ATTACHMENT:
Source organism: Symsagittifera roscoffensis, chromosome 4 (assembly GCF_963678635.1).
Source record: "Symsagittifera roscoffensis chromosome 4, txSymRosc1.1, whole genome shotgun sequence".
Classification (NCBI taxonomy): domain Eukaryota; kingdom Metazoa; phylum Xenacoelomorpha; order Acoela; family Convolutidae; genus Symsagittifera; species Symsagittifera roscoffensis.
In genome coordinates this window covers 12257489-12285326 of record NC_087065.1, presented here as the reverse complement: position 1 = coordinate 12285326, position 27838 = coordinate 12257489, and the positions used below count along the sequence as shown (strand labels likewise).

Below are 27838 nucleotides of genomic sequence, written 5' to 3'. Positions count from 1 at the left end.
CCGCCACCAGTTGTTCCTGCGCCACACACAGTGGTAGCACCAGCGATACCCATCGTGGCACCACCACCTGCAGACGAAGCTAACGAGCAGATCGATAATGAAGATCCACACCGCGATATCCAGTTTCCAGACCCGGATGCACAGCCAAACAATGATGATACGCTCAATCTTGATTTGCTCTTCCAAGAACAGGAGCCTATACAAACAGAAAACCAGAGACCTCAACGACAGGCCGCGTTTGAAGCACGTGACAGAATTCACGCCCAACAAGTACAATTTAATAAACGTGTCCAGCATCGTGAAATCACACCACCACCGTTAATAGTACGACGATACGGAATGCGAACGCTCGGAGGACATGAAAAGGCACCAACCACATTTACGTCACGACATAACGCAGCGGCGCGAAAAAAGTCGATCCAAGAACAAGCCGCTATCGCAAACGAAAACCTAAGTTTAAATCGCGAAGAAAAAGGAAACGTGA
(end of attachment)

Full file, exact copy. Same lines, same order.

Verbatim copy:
Source organism: Symsagittifera roscoffensis, chromosome 4 (assembly GCF_963678635.1).
Source record: "Symsagittifera roscoffensis chromosome 4, txSymRosc1.1, whole genome shotgun sequence".
Classification (NCBI taxonomy): domain Eukaryota; kingdom Metazoa; phylum Xenacoelomorpha; order Acoela; family Convolutidae; genus Symsagittifera; species Symsagittifera roscoffensis.
In genome coordinates this window covers 12257489-12285326 of record NC_087065.1, presented here as the reverse complement: position 1 = coordinate 12285326, position 27838 = coordinate 12257489, and the positions used below count along the sequence as shown (strand labels likewise).

Below are 27838 nucleotides of genomic sequence, written 5' to 3'. Positions count from 1 at the left end.
CCGCCACCAGTTGTTCCTGCGCCACACACAGTGGTAGCACCAGCGATACCCATCGTGGCACCACCACCTGCAGACGAAGCTAACGAGCAGATCGATAATGAAGATCCACACCGCGATATCCAGTTTCCAGACCCGGATGCACAGCCAAACAATGATGATACGCTCAATCTTGATTTGCTCTTCCAAGAACAGGAGCCTATACAAACAGAAAACCAGAGACCTCAACGACAGGCCGCGTTTGAAGCACGTGACAGAATTCACGCCCAACAAGTACAATTTAATAAACGTGTCCAGCATCGTGAAATCACACCACCACCGTTAATAGTACGACGATACGGAATGCGAACGCTCGGAGGACATGAAAAGGCACCAACCACATTTACGTCACGACATAACGCAGCGGCGCGAAAAAAGTCGATCCAAGAACAAGCCGCTATCGCAAACGAAAACCTAAGTTTAAATCGCGAAGAAAAAGGAAACGTGA